Note: Although model-X knockoffs is a frequentist procedure, it has two aspects that may appeal to Bayesian researchers as well: (1) it can be used as a wrapper around Bayesian variable importance/selection methods, retaining high power when the Bayesian method is successful while always guaranteeing false discovery rate control (even if the prior and/or model are wrong, or the Bayesian computation doesn't converge); (2) While model-X knockoffs provides a general framework, applying it requires generating the knockoff variables, which is in general a challenging conditional sampling problem that I believe many tools from Bayesian computation can be brought to bear on.

Carlos Pagani Zanini (Department of Statistics and Data Sciences, UT Austin)

Title: A Bayesian Random Partition Model for Sequential Refinement and Coagulation

Abstract: We analyze time-course protein activation data to track the changes in the clustering of protein expression over time after the proteins are exposed to drugs such as protein inhibitors. Protein expression is expected to change over time in response to the drug intervention in different ways due to biological pathways. We therefore allow for proteins to cluster differently at different time points. As the effect of the drug wears off, the protein expression may resort back to the level before the drug treatment. In addition, different drugs, doses, and cell lines may have different effects in altering the protein expression. To model and understand this process we develop random partition models to identify the refinement and coagulation of protein clusters over time. We demonstrate the approach using a time-course reverse phase protein array (RPPA) dataset consisting of protein expression measurements under three different drugs, each with different dose levels, and with different cell lines. The developed model can be applied in general to time-course data where clustering of the experimental units is expected to change over time in a sequence of refinement and coagulation.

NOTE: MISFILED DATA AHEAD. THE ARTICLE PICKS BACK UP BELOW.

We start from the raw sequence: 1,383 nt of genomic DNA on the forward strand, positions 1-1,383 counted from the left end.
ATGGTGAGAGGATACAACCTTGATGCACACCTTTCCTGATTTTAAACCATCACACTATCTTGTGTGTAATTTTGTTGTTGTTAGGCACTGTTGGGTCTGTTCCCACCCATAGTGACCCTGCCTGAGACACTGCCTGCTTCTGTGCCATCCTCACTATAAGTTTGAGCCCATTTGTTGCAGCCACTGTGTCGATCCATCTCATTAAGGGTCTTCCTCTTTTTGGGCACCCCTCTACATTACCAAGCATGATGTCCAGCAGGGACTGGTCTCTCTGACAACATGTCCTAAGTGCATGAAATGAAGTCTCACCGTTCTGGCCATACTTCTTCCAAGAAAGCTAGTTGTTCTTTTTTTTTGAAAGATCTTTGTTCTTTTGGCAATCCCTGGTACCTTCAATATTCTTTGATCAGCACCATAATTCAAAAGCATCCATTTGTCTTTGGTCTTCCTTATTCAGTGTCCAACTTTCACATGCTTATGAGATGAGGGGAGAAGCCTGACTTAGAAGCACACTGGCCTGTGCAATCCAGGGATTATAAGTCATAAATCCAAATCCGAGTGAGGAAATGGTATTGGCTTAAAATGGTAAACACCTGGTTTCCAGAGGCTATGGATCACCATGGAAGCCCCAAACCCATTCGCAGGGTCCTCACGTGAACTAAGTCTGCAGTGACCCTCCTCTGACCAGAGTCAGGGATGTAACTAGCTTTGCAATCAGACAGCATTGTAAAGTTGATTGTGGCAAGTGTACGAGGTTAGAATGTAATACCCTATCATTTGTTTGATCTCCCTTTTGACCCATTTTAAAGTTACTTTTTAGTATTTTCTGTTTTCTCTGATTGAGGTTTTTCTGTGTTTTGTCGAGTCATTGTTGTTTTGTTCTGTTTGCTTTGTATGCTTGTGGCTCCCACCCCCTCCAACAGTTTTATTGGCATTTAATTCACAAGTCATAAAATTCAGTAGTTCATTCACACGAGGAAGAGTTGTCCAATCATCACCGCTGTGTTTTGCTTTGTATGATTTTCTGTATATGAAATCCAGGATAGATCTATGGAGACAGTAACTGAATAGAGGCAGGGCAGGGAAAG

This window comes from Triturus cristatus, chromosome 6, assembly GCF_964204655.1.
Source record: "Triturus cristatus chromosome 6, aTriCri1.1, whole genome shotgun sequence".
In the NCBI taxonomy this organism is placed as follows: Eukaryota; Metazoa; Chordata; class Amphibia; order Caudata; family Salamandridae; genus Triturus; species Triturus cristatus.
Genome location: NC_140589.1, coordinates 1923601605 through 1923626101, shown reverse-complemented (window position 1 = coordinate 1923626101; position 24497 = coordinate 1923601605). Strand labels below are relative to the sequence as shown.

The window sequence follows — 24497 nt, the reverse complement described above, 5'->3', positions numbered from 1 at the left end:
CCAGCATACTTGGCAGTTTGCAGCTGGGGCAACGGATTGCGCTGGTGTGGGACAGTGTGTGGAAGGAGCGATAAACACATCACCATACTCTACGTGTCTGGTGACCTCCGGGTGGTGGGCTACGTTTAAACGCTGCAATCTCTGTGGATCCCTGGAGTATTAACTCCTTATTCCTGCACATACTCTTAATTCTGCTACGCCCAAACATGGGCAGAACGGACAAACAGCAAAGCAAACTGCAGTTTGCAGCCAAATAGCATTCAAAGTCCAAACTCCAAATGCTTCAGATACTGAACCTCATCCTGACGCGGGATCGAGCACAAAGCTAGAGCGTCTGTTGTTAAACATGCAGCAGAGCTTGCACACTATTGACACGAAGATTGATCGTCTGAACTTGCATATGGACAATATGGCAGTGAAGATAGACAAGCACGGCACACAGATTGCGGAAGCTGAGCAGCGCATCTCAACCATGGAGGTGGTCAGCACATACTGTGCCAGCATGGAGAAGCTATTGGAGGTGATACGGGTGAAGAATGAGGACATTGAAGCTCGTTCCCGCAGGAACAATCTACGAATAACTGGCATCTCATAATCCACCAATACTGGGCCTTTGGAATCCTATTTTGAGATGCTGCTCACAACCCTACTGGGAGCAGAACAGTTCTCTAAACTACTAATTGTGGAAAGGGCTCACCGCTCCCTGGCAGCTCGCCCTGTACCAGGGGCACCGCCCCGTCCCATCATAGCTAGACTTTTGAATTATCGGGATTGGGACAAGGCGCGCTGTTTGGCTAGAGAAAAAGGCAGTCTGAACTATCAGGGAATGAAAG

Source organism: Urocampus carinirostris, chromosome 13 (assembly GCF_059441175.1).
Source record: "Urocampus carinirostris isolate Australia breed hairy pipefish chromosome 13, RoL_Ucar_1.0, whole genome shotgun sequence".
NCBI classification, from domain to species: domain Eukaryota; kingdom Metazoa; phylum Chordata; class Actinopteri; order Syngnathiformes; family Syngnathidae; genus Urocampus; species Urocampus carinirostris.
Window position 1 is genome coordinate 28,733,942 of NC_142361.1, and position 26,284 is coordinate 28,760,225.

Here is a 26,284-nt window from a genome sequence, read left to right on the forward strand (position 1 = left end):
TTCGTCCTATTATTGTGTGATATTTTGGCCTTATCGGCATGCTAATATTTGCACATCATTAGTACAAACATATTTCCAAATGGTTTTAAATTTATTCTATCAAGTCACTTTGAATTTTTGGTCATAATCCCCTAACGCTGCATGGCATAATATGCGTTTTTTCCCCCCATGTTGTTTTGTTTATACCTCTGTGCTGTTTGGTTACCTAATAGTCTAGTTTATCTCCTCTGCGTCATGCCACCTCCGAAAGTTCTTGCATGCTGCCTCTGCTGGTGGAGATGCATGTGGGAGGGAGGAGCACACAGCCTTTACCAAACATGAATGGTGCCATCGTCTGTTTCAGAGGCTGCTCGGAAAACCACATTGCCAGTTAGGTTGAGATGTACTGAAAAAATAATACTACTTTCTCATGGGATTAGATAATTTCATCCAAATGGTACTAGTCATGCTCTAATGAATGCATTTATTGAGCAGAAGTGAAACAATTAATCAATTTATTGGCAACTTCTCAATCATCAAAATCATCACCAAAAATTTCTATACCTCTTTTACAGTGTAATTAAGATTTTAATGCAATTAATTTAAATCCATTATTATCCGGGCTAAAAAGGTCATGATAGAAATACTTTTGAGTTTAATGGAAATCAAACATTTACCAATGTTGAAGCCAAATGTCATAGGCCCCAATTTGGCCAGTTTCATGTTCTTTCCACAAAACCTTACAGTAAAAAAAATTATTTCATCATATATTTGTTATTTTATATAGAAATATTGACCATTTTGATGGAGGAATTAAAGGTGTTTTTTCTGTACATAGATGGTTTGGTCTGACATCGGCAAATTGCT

mingzhangyinMingzhang Yin (Department of Statistics and Data Sciences, UT Austin)

Title: ARM: Augment-REINFORCE-merge gradient for discrete latent variables

Abstract: To backpropagate the gradients through stochastic binary layers, we propose the augment-REINFORCE-merge (ARM) estimator that is unbiased and has low variance. Exploiting data augmentation, REINFORCE, and reparameterization, the ARM estimator achieves adaptive variance reduction for Monte Carlo integration by merging two expectations via common random numbers. The variance-reduction mechanism of the ARM estimator can also be attributed to antithetic sampling in an augmented space. Experimental results show the ARM estimator provides state-of-the-art performance in multiple tasks in variational auto-encoding and maximum likelihood inference, for discrete latent variable models with one or multiple stochastic binary layers.

Debdeep Pati (Department of Statistics, Texas A&M University)

Title: Constrained Gaussian processes and the proton puzzle problem. 

Abstract: The proton radius puzzle is an unanswered problem in physics relating to the size of the proton. Historically the proton radius was measured via two independent methods, which converged to a value of about 0.8768 femtometers.. This value was challenged by a 2010 experiment utilizing a third method, called the muonic lamb shift experiment which produced a radius about  5% smaller than this. The discrepancy is explained in the current literature either by changing the laws of physics or suspecting that the original data collected from the electron scattering experiment were erroneous.  Although new datasets with high precision measurements confirm that the radius might actually be closer to 0.84 fm, the discrepancy stemming from the original dataset remains unresolved, and is a topic of ongoing research.